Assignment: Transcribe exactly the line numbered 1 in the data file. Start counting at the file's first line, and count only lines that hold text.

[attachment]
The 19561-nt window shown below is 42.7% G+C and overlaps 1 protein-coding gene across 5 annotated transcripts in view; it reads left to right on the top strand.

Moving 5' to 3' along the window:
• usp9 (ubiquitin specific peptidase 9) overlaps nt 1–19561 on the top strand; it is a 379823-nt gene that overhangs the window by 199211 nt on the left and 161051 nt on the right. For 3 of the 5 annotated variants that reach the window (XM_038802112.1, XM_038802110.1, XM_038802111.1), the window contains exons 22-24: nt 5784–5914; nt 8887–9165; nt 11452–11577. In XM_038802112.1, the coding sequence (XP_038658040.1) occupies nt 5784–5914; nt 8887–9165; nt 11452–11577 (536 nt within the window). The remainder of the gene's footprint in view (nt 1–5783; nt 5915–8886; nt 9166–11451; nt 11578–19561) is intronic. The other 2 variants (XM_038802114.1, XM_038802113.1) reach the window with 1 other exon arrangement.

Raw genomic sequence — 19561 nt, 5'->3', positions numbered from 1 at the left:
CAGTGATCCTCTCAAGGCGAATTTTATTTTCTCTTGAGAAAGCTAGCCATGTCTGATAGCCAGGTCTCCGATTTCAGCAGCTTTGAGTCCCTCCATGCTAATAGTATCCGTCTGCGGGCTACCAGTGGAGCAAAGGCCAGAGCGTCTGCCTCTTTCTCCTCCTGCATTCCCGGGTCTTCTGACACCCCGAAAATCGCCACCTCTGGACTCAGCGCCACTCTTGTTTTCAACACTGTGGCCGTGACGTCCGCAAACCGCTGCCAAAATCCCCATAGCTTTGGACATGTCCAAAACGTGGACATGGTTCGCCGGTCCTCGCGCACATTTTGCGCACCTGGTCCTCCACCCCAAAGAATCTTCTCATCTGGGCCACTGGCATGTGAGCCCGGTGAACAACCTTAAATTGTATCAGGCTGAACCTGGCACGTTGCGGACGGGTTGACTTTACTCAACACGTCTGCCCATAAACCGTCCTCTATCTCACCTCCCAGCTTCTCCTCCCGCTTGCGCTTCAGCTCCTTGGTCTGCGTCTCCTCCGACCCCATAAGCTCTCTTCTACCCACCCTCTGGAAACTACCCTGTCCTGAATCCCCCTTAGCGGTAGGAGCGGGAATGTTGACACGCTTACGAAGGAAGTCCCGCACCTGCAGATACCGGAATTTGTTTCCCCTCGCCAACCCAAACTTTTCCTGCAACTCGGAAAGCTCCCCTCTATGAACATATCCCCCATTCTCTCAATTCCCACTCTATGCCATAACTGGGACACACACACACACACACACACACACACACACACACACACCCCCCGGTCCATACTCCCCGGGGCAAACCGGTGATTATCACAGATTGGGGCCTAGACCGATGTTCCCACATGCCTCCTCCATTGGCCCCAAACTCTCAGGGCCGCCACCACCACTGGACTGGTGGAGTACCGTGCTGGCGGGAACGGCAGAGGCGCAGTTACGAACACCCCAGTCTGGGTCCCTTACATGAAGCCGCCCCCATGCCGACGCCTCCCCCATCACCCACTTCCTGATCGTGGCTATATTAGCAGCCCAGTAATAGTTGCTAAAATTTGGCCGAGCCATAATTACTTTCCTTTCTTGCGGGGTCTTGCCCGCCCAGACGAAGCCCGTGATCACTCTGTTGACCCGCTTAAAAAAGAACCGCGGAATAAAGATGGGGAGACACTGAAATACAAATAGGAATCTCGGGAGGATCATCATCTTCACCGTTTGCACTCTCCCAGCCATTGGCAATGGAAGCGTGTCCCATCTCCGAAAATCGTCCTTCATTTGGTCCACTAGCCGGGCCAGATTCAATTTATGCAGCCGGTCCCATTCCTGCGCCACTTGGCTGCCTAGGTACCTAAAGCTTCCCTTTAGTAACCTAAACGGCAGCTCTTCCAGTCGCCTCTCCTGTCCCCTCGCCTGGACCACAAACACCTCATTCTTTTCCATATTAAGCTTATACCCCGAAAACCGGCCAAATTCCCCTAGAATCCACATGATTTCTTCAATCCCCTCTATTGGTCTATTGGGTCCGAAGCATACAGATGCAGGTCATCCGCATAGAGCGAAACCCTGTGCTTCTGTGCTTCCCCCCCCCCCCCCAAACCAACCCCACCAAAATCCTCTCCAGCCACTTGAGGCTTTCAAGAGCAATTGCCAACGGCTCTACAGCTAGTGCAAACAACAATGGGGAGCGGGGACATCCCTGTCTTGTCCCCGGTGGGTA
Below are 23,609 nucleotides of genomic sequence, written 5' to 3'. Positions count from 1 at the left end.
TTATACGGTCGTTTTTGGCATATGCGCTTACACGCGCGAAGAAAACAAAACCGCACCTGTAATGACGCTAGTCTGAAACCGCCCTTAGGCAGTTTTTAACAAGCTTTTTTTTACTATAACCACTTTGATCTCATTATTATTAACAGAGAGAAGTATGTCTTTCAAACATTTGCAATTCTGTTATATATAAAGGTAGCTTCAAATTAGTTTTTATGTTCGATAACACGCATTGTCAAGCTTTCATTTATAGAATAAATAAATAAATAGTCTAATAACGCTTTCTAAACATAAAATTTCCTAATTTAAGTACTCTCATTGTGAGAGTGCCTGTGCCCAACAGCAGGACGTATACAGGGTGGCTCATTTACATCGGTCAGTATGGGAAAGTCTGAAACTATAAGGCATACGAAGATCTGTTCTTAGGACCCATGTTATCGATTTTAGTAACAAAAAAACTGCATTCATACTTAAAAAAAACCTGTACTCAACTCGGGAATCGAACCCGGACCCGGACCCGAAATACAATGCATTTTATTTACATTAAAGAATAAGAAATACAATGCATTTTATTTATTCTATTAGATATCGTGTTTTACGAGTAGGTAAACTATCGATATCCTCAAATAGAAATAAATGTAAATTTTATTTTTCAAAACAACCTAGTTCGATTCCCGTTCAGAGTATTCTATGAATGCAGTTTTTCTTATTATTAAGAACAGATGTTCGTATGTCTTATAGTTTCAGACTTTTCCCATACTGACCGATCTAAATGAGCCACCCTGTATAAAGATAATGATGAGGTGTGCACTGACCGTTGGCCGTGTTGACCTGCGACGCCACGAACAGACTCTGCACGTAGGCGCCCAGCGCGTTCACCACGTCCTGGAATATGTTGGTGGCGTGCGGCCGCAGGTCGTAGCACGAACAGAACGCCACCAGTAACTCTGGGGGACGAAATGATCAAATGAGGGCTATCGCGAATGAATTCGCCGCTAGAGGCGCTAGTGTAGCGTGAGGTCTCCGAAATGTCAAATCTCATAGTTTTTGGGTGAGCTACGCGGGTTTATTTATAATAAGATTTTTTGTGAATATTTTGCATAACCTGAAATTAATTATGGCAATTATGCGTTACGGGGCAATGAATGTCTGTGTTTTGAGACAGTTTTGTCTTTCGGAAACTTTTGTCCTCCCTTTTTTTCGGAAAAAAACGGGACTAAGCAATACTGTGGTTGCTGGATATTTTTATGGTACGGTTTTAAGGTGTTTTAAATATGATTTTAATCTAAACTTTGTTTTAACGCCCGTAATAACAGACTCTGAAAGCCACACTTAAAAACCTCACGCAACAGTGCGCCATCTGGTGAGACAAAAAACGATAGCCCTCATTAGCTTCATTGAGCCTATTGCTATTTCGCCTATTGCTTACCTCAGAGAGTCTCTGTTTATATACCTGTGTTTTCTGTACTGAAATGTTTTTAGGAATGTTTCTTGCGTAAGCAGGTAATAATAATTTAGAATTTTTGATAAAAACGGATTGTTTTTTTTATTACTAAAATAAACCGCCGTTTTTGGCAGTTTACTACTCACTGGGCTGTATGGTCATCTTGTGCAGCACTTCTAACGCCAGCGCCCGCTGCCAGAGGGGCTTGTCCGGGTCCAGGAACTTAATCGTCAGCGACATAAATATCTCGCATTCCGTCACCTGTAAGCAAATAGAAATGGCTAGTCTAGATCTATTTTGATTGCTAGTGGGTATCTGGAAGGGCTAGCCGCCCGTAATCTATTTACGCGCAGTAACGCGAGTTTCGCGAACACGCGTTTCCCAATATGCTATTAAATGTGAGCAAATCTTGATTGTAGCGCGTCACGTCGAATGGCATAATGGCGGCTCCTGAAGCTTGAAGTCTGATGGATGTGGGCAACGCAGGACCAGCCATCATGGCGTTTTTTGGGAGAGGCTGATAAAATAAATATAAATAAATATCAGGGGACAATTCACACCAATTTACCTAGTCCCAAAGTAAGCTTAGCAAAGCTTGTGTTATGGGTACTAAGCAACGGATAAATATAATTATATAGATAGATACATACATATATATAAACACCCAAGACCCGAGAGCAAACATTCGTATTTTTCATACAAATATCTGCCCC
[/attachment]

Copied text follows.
The 19561-nt window shown below is 42.7% G+C and overlaps 1 protein-coding gene across 5 annotated transcripts in view; it reads left to right on the top strand.